The United States will review the history of Aboriginal boarding schools: Deb Haaland | Human Rights News

The United States will review the history of Aboriginal boarding schools: Deb Haaland | Human Rights News


The Secretary of the Interior has launched an investigation into the US’s efforts to wipe out the identity and culture of Native American tribes for over 150 years.

The federal government will investigate its past supervision of Native American boarding schools and work to “expose the truth about the loss of life and lasting consequences of these institutions,” which have forced hundreds of thousands of children to leave their homes and communities for decades. US Secretary of the Interior Deb Harland announced on Tuesday.

She said this unprecedented work will include compiling and reviewing decades of records to identify past boarding schools, find known and possible cemeteries in or near these schools, and reveal the names of students and tribal affiliation.

“In order to address the intergenerational impact of Indian boarding schools and promote the spiritual and emotional healing of our community, no matter how difficult the past, we must shed light on the unspoken traumas of the past,” Harland said.

As a member of the Laguna Pueblo tribe in New Mexico and the first Native American to serve as cabinet secretary, Harland outlined this in a speech to members of the National Congress of American Indians during the organization’s mid-year meeting. initiative.

She said that this process will be long, difficult and painful, and will not eliminate the heartbreak and loss suffered by many families.

The boys’ dormitory in Lac du Flambeau in northern Wisconsin was built in 1895 as a relic and reminder of the government boarding school there that took young Native Americans from their homes and prevented them from speaking their parents’ language [Courtesy: Creative Commons]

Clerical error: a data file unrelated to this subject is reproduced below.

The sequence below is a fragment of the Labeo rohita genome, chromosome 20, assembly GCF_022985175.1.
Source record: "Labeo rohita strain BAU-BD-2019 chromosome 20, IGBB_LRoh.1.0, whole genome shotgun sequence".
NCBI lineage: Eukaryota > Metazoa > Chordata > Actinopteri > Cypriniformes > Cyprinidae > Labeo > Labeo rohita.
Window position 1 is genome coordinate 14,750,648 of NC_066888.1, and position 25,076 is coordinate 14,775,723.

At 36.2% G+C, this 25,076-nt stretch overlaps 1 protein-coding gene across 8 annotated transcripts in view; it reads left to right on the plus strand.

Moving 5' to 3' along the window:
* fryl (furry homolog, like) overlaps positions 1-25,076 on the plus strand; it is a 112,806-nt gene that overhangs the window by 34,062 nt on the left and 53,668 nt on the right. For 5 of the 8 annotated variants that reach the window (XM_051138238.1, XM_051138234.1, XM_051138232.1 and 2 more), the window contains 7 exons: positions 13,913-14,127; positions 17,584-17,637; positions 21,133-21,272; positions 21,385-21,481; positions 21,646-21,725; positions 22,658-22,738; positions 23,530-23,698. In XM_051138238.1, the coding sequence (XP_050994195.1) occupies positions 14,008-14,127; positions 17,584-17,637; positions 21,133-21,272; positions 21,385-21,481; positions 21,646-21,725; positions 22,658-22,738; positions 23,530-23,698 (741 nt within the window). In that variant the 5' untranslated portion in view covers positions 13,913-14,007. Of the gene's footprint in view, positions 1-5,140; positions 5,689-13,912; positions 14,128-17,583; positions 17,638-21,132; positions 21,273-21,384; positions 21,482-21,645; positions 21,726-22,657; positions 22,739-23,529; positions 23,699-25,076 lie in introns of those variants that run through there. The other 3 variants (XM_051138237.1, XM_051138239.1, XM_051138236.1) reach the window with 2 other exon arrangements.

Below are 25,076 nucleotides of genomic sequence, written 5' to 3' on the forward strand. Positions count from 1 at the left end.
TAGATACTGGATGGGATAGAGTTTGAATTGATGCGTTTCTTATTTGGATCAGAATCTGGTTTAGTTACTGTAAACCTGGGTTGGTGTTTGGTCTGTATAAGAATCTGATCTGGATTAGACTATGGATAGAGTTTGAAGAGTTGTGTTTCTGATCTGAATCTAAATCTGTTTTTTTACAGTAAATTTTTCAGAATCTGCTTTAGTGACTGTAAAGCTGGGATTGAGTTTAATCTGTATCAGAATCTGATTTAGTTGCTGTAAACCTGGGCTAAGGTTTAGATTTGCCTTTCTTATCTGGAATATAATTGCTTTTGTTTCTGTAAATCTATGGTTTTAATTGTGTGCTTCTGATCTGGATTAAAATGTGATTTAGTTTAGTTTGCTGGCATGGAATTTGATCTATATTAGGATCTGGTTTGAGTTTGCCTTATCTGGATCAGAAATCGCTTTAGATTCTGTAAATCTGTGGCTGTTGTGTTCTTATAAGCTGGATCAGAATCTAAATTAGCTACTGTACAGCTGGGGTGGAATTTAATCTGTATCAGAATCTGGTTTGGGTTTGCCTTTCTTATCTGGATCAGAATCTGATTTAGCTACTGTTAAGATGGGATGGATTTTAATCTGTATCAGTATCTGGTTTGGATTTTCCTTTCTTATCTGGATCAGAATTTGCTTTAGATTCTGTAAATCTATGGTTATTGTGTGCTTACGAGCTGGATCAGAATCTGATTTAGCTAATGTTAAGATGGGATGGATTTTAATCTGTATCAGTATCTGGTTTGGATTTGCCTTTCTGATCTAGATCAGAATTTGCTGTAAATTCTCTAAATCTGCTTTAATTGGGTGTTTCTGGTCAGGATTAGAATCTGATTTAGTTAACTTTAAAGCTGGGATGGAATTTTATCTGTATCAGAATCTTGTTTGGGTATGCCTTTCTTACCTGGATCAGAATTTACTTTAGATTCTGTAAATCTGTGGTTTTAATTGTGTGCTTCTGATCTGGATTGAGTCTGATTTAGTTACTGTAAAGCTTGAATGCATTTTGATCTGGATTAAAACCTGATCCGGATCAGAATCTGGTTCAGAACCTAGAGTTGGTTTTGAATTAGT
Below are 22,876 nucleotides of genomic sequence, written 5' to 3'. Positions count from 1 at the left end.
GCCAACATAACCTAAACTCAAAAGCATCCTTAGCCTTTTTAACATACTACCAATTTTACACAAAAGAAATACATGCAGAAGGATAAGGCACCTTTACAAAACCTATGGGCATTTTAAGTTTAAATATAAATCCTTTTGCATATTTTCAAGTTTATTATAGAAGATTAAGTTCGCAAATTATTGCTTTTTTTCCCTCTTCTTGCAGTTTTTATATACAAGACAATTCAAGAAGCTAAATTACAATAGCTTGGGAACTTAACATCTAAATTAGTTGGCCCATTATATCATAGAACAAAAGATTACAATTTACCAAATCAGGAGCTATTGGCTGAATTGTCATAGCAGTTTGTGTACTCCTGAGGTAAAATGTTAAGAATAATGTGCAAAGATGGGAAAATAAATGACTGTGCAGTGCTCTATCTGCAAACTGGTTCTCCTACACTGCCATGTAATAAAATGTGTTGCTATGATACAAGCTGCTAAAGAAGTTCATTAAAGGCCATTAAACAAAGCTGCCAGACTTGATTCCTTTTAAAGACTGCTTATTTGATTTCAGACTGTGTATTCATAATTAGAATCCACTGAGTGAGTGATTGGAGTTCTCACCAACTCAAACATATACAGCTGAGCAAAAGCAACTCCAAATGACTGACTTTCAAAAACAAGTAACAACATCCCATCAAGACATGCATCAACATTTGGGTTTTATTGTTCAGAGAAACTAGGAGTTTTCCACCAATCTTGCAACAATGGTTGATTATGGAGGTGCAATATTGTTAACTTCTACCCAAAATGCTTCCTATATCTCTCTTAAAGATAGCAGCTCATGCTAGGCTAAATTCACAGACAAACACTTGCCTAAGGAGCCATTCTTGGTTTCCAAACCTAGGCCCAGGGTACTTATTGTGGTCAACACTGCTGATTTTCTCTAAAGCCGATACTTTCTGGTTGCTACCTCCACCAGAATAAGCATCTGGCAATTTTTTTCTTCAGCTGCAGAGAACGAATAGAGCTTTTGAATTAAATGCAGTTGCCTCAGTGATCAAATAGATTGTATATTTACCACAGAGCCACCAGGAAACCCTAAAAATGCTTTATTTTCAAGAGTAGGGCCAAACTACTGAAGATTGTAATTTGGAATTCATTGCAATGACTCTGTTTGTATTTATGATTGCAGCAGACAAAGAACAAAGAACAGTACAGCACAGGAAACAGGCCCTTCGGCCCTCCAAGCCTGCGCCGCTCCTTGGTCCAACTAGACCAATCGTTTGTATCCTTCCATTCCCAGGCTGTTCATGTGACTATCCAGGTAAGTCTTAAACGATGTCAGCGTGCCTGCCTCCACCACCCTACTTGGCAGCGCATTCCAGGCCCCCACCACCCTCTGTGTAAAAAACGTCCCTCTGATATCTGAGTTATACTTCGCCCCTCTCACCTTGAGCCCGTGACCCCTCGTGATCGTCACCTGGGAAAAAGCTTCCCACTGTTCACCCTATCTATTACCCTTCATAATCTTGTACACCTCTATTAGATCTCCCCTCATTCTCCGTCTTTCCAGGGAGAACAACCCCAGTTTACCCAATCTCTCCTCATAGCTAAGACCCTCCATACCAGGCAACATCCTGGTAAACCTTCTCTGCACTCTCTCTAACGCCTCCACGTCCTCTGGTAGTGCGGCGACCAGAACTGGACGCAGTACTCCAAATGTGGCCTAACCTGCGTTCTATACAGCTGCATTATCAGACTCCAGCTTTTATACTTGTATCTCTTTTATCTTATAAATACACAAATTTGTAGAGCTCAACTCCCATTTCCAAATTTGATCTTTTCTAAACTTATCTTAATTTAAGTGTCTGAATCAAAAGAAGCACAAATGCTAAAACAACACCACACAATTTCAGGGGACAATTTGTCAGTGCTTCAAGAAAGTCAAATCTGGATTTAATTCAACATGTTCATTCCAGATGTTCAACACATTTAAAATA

Beginning with the Indian Civilization Act of 1819, the United States enacted laws and policies to establish and support Indian boarding schools nationwide. For more than 150 years, indigenous children were taken from their communities and forced to enter boarding schools focused on assimilation.

Harland talked about the federal government’s attempts to eliminate tribal identity, language and culture, and how it has continued to manifest in the past through long-term trauma, cycles of violence and abuse, premature death, mental disorders, and drug abuse.

This Recently discovered child remains Buried on the site of what was once Canada’s largest aboriginal boarding school, this has greatly increased the interest of Canada and the United States in this heritage.

In Canada, more than 150,000 Aboriginal children As part of the plan to integrate them into society, they were required to attend state-sponsored Christian schools. They were forced to convert to Christianity and were not allowed to speak their language. Many people were beaten and verbally abused, and as many as 6,000 were said to have died.

Reading about Unmarked graves in CanadaIn a recent review article published by the Washington Post, Harland told the story of her own family.

The Secretary of the Interior Deb Haaland (Deb Haaland) launched a US investigation after reading a report on an unmarked grave in Canada that contained the remains of 215 indigenous children [File: Evan Vucci/AP Photo]

Harland wrote that she was “the product of these terrible assimilation policies” and described how “grandparents were stolen from family members” when she was 8 years old.

She cited statistics from the Native American Boarding School Rehabilitation Alliance, which reported that by 1926, more than 80% of Native school-age children were enrolled in boarding schools run by the federal government or religious organizations. In addition to providing resources and raising awareness, the alliance has also been working to compile more studies on American boarding schools and death tolls, which many people believe are very lacking.

Officials from the Ministry of the Interior said that in addition to trying to learn more about the loss of life in boarding schools, they will also work hard to protect school-related cemeteries and will negotiate with the tribe on how to best do this while respecting the family and community.

As part of this plan, the final report of agency staff will be submitted by April 1, 2022.

In his speech, Harland told the story of her grandmother and other children in her village who were loaded onto a train and then sent to a boarding school. She said that the “dark history” of these institutions has been haunting many families, and the institution has the responsibility to restore this history.

She said: “We must reveal the truth about the loss of human lives and the lasting consequences of these schools.”

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